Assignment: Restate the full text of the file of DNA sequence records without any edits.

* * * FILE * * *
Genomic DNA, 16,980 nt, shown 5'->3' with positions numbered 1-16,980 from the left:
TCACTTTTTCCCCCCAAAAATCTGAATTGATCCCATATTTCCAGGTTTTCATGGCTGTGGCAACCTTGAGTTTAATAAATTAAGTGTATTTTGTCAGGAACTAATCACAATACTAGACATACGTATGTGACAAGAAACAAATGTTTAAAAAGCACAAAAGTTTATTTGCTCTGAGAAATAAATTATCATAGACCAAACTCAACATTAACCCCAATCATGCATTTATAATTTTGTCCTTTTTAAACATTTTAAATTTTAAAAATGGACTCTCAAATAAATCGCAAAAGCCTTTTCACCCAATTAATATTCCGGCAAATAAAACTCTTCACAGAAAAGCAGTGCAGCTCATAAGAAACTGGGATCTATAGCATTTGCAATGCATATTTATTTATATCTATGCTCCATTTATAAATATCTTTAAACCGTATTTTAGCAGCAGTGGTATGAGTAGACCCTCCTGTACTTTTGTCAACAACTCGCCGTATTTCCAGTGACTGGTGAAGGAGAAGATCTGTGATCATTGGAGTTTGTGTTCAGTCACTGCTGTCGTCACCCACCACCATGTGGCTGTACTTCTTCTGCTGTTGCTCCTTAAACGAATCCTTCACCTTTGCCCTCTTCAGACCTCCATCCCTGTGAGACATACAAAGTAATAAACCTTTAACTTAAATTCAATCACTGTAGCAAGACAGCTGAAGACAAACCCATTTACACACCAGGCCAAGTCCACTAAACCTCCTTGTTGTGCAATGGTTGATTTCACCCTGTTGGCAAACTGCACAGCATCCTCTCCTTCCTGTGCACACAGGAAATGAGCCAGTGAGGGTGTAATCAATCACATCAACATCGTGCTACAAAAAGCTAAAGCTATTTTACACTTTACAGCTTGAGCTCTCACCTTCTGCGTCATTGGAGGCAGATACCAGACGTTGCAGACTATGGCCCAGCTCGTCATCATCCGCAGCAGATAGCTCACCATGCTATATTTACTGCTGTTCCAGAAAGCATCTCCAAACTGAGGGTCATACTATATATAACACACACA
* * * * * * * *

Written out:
Genomic DNA, 16,980 nt, shown 5'->3' with positions numbered 1-16,980 from the left:
TCACTTTTTCCCCCCAAAAATCTGAATTGATCCCATATTTCCAGGTTTTCATGGCTGTGGCAACCTTGAGTTTAATAAATTAAGTGTATTTTGTCAGGAACTAATCACAATACTAGACATACGTATGTGACAAGAAACAAATGTTTAAAAAGCACAAAAGTTTATTTGCTCTGAGAAATAAATTATCATAGACCAAACTCAACATTAACCCCAATCATGCATTTATAATTTTGTCCTTTTTAAACATTTTAAATTTTAAAAATGGACTCTCAAATAAATCGCAAAAGCCTTTTCACCCAATTAATATTCCGGCAAATAAAACTCTTCACAGAAAAGCAGTGCAGCTCATAAGAAACTGGGATCTATAGCATTTGCAATGCATATTTATTTATATCTATGCTCCATTTATAAATATCTTTAAACCGTATTTTAGCAGCAGTGGTATGAGTAGACCCTCCTGTACTTTTGTCAACAACTCGCCGTATTTCCAGTGACTGGTGAAGGAGAAGATCTGTGATCATTGGAGTTTGTGTTCAGTCACTGCTGTCGTCACCCACCACCATGTGGCTGTACTTCTTCTGCTGTTGCTCCTTAAACGAATCCTTCACCTTTGCCCTCTTCAGACCTCCATCCCTGTGAGACATACAAAGTAATAAACCTTTAACTTAAATTCAATCACTGTAGCAAGACAGCTGAAGACAAACCCATTTACACACCAGGCCAAGTCCACTAAACCTCCTTGTTGTGCAATGGTTGATTTCACCCTGTTGGCAAACTGCACAGCATCCTCTCCTTCCTGTGCACACAGGAAATGAGCCAGTGAGGGTGTAATCAATCACATCAACATCGTGCTACAAAAAGCTAAAGCTATTTTACACTTTACAGCTTGAGCTCTCACCTTCTGCGTCATTGGAGGCAGATACCAGACGTTGCAGACTATGGCCCAGCTCGTCATCATCCGCAGCAGATAGCTCACCATGCTATATTTACTGCTGTTCCAGAAAGCATCTCCAAACTGAGGGTCATACTATATATAACACACACA